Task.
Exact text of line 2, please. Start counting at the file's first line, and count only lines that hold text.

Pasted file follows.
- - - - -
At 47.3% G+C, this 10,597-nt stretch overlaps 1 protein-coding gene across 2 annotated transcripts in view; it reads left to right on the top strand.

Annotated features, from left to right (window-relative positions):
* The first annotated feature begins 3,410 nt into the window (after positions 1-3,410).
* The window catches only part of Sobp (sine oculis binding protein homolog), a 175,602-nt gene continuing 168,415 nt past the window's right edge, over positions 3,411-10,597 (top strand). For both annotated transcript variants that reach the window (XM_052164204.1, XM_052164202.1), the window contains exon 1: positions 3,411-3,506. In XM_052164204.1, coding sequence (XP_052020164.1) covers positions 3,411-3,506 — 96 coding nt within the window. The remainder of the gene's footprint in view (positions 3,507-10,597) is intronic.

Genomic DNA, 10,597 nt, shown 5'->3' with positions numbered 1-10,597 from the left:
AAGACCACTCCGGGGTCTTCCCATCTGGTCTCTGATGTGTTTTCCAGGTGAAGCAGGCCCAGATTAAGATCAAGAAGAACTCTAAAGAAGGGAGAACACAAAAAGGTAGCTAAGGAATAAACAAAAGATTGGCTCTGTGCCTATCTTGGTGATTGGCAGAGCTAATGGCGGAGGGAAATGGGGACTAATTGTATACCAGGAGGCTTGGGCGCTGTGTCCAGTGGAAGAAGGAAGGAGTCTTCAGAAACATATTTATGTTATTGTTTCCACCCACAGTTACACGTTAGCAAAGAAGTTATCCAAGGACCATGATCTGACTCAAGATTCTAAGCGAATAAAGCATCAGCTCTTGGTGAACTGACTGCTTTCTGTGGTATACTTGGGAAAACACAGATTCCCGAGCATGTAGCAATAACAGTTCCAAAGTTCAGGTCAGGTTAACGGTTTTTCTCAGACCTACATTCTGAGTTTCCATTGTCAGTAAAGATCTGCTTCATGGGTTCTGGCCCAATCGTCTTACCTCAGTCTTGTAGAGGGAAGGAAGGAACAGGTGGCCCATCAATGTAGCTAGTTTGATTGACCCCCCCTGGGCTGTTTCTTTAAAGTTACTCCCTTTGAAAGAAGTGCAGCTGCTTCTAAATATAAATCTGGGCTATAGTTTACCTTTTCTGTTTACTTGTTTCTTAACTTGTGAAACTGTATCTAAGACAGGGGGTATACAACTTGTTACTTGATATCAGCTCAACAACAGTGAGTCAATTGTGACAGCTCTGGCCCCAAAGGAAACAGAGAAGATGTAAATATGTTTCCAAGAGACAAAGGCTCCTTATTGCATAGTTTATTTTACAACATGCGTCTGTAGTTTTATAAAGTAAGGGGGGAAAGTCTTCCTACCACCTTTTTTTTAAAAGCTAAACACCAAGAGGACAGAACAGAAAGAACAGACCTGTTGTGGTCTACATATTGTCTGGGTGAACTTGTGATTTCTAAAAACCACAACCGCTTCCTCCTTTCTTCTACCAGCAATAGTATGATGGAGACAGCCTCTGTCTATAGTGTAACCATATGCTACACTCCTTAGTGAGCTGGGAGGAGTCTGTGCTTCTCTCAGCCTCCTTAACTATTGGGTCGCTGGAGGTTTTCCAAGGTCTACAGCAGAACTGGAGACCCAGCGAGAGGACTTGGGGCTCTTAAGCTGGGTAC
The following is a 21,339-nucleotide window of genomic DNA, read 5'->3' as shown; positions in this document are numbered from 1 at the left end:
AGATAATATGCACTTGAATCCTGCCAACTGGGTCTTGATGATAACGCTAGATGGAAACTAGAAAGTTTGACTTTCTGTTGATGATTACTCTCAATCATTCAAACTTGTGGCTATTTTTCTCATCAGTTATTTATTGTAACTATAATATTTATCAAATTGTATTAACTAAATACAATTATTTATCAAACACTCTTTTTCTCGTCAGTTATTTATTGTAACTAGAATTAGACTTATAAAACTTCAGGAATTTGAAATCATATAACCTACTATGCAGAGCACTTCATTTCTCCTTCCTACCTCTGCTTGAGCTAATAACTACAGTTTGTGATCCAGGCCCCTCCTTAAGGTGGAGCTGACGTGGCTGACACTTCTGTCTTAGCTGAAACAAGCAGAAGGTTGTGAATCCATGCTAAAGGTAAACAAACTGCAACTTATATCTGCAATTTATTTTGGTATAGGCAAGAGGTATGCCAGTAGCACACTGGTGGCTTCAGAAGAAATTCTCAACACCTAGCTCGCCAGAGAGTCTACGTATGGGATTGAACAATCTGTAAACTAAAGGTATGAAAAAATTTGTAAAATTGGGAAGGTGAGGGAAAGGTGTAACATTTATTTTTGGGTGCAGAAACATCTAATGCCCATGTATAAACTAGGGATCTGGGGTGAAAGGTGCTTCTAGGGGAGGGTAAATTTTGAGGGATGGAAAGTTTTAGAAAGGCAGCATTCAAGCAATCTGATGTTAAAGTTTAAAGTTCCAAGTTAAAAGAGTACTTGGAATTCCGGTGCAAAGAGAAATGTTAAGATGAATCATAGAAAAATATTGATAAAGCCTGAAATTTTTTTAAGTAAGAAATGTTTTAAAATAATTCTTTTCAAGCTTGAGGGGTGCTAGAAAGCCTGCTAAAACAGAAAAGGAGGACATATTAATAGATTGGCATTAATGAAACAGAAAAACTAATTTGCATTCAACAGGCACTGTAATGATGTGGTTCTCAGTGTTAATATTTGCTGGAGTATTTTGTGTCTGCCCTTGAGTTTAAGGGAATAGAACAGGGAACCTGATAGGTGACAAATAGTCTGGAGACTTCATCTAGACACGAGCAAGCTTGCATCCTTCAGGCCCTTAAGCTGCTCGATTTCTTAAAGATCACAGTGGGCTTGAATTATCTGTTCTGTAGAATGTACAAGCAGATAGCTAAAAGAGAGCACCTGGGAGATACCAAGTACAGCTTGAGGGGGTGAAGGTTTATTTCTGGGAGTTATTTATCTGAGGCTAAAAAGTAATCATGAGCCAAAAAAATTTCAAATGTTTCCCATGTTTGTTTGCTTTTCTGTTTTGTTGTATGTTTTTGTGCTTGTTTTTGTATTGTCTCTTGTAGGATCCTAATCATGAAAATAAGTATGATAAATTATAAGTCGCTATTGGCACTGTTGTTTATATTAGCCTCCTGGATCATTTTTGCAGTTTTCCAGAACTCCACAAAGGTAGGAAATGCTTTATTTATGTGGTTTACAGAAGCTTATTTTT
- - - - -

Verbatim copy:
Annotated features, from left to right (window-relative positions):